He said his first year of marriage was "really tough."

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After two weddings, a documentary, and plenty of paparazzi photos showing them hand-in-hand, it's easy to imagine Justin Bieber and his wife, Hailey Baldwin, living in a fantasy of marital bliss. In a new interview with GQ, Bieber explained that any assumptions of an easy marriage are completely false, because he noted that the first year together was "really tough" and cited a "lack of trust" for the rocky beginning.

Bieber and Baldwin got married in September 2018 at a New York City courthouse before having a bigger ceremony in South Carolina a year later. But he noted that before the wedding, he'd just endured a period of drugs, drinking, and public scandal, so he didn't trust himself to open up completely and be himself.

"The first year of marriage was really tough, because there was a lot, going back to the trauma stuff," he said. "There was just lack of trust. There was all these things that you don't want to admit to the person that you're with, because it's scary. You don't want to scare them off by saying, 'I'm scared.'"

Justin Bieber Hailey Baldwin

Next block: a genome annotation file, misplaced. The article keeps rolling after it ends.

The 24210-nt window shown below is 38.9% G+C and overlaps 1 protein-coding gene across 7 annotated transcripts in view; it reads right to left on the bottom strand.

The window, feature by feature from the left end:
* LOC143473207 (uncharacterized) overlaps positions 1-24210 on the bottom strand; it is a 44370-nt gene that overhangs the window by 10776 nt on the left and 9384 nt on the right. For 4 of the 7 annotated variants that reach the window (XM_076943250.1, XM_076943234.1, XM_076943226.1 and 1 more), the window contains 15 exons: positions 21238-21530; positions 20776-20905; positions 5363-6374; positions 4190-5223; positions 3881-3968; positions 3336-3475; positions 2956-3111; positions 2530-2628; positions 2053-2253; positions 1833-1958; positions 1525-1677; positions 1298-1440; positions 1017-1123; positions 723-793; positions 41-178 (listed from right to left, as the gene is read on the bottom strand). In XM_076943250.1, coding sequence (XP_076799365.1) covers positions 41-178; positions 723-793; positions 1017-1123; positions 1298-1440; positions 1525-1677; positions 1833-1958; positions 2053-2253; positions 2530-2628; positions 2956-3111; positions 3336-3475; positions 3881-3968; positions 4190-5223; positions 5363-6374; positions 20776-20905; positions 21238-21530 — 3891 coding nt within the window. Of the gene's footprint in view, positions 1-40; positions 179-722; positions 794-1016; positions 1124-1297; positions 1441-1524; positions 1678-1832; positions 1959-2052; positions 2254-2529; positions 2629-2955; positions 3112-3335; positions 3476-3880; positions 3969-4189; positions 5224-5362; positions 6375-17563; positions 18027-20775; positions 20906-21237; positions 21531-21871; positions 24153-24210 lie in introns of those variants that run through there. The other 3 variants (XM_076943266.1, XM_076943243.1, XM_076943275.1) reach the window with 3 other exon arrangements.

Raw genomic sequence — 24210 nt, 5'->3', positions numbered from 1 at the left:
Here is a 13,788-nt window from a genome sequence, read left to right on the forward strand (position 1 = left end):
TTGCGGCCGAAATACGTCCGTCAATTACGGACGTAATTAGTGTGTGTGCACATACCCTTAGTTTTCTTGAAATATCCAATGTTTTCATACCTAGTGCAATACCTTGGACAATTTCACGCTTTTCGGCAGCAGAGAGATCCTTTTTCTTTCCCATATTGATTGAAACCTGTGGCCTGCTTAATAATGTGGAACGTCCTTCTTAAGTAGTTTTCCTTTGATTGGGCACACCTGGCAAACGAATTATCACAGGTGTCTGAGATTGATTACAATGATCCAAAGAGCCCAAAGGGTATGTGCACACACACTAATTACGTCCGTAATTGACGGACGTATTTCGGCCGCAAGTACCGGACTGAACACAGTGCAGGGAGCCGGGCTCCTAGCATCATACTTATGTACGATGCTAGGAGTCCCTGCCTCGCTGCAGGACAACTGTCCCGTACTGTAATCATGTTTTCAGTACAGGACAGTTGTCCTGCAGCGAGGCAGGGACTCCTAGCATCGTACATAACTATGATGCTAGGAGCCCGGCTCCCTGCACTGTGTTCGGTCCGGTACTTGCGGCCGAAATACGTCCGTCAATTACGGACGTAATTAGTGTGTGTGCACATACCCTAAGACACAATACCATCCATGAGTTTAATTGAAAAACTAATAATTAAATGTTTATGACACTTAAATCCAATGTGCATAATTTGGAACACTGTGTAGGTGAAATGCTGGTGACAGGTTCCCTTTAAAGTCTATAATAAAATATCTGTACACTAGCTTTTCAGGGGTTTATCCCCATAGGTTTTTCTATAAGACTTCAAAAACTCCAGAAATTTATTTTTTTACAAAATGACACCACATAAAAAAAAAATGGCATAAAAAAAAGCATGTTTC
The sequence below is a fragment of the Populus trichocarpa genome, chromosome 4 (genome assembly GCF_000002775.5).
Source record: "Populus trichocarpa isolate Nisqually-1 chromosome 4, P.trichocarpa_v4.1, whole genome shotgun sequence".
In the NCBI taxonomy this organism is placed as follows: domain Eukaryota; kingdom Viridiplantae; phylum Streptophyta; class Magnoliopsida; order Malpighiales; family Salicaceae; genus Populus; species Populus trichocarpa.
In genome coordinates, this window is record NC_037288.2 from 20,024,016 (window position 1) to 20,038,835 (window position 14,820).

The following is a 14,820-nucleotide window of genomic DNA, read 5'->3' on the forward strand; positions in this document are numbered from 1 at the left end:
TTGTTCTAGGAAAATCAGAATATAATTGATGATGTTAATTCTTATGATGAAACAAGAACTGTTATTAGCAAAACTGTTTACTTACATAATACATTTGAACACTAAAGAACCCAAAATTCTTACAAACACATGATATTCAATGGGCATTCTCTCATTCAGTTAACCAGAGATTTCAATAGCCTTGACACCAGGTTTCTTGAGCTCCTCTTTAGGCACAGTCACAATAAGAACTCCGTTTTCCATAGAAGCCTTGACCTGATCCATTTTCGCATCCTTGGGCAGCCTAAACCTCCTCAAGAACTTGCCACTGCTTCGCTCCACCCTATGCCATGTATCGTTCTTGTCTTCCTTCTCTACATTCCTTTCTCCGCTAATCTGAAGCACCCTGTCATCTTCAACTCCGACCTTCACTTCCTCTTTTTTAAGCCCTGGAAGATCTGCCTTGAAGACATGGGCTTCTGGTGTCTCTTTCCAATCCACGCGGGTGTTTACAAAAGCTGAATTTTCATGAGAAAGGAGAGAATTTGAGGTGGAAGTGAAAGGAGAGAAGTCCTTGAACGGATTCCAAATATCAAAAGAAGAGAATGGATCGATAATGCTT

Credit: Marc Piasecki / Contributor

Bieber credits his wife and his faith for keeping him stable and focused. Before he met Baldwin, he says that he knew that he wanted to get married and have kids, but also feels like the two of them have plenty of time to get to that.

"It's beautiful that we have that to look forward to. Before, I didn't have that to look forward to in my life," he said. "My home life was unstable. Like, my home life was not existing. I didn't have a significant other. I didn't have someone to love. I didn't have someone to pour into. But now I have that."

Bieber finished by saying that he sees that period of self-doubt as an opportunity for growth. He wanted to talk about it so that other people could see it the same way.

"I don't want to let my shame of my past dictate what I'm able to do now for people. A lot of people let their past weigh them down, and they never do what they want to do because they think that they're not good enough," he said. "But I'm just like: 'I did a bunch of stupid shit. That's okay. I'm still available. I'm still available to help. And I'm still worthy of helping.'"